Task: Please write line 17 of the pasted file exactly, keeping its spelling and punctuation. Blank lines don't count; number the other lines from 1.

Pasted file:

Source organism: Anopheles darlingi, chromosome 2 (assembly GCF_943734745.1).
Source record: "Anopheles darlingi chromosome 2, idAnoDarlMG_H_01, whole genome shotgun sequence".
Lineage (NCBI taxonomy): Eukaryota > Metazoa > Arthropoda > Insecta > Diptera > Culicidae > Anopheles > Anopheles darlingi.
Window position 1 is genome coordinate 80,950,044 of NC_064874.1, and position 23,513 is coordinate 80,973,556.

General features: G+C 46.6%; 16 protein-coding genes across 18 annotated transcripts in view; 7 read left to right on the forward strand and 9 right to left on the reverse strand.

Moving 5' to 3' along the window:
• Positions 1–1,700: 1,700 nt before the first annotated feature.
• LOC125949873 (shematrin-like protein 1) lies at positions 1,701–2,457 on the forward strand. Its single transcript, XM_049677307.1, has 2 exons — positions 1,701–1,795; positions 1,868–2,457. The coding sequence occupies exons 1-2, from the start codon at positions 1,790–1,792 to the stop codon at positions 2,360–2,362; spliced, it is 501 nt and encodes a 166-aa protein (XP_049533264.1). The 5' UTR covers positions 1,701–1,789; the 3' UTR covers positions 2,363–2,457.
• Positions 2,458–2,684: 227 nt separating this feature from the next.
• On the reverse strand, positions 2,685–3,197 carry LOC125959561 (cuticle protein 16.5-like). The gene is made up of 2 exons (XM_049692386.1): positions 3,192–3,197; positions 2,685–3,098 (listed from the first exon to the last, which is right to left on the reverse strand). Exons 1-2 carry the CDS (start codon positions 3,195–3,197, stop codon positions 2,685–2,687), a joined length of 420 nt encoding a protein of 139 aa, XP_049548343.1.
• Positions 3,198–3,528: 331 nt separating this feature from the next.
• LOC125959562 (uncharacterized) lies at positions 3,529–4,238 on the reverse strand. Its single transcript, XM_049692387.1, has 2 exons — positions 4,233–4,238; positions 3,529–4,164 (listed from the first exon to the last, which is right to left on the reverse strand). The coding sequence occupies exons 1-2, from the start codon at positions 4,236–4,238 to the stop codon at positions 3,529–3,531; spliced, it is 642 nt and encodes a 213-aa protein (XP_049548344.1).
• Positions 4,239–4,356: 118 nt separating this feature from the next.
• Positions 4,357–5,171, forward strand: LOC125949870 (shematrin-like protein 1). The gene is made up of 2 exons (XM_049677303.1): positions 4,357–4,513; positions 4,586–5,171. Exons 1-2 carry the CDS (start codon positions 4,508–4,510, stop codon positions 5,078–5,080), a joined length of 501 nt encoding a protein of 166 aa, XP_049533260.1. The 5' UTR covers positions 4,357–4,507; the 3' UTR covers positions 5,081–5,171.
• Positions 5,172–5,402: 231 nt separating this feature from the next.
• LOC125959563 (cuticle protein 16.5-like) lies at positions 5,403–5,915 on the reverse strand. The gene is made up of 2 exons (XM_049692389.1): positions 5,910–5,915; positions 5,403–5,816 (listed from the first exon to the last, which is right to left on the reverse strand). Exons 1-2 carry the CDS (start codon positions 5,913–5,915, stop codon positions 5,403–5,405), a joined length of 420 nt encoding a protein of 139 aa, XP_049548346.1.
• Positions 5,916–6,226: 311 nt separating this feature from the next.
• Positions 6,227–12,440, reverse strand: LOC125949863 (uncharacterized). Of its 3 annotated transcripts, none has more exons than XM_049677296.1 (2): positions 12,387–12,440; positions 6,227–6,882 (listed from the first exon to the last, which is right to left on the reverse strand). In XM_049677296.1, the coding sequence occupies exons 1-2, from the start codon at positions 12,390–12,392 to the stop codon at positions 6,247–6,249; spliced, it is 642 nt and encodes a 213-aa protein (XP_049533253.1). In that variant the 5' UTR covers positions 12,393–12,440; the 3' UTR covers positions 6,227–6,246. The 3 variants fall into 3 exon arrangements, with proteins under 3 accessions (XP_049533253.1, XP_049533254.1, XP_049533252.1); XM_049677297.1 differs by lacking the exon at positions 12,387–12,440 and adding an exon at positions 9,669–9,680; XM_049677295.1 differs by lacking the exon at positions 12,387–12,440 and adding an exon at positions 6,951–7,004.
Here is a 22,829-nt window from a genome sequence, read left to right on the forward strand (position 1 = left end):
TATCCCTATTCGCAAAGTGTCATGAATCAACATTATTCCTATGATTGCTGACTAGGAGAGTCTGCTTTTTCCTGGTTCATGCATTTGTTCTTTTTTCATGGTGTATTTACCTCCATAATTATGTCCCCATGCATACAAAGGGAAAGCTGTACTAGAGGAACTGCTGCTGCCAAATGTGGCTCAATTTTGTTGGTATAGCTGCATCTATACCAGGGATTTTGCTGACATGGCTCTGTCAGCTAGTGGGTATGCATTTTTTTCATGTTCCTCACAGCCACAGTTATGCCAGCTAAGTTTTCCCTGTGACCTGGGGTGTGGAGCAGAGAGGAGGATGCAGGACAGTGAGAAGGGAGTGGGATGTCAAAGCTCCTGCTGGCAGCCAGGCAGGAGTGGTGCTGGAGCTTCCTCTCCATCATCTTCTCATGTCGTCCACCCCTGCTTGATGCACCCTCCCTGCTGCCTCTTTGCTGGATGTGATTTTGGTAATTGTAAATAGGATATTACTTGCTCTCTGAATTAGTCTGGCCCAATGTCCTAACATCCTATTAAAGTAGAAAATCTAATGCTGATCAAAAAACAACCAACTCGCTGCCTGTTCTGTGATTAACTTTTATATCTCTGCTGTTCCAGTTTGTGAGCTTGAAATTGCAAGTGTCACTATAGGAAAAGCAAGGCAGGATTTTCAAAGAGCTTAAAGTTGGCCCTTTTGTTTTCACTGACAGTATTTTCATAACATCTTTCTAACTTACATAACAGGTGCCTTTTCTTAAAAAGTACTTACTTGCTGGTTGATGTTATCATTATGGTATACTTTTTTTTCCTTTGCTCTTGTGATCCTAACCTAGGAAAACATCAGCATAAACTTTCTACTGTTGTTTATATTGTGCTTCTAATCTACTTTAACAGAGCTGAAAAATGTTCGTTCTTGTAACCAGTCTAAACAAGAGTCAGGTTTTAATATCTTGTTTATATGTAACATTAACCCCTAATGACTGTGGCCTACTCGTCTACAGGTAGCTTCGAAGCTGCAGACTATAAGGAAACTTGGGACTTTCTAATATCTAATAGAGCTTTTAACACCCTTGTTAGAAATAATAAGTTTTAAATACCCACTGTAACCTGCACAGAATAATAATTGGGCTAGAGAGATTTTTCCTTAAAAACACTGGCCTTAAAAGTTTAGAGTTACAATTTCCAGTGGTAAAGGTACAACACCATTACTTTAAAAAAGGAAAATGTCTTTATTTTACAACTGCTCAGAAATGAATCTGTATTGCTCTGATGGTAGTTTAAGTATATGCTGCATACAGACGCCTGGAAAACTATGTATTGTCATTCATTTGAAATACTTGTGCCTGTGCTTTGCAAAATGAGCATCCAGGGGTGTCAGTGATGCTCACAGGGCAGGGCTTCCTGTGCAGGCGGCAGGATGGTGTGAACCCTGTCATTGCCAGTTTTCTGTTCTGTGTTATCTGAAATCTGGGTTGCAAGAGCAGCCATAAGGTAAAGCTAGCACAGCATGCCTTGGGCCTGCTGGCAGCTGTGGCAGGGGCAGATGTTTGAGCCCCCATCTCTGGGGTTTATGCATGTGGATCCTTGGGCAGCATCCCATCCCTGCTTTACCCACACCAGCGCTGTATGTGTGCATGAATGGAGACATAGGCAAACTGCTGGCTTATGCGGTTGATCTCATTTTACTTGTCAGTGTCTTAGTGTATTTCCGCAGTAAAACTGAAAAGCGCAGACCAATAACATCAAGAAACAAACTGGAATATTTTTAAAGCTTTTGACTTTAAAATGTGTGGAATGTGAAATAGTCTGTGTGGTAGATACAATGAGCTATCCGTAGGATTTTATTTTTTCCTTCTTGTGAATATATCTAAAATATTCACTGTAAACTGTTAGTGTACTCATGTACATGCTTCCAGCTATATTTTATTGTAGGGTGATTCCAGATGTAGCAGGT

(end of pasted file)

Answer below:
• Positions 5,916–6,226: 311 nt separating this feature from the next.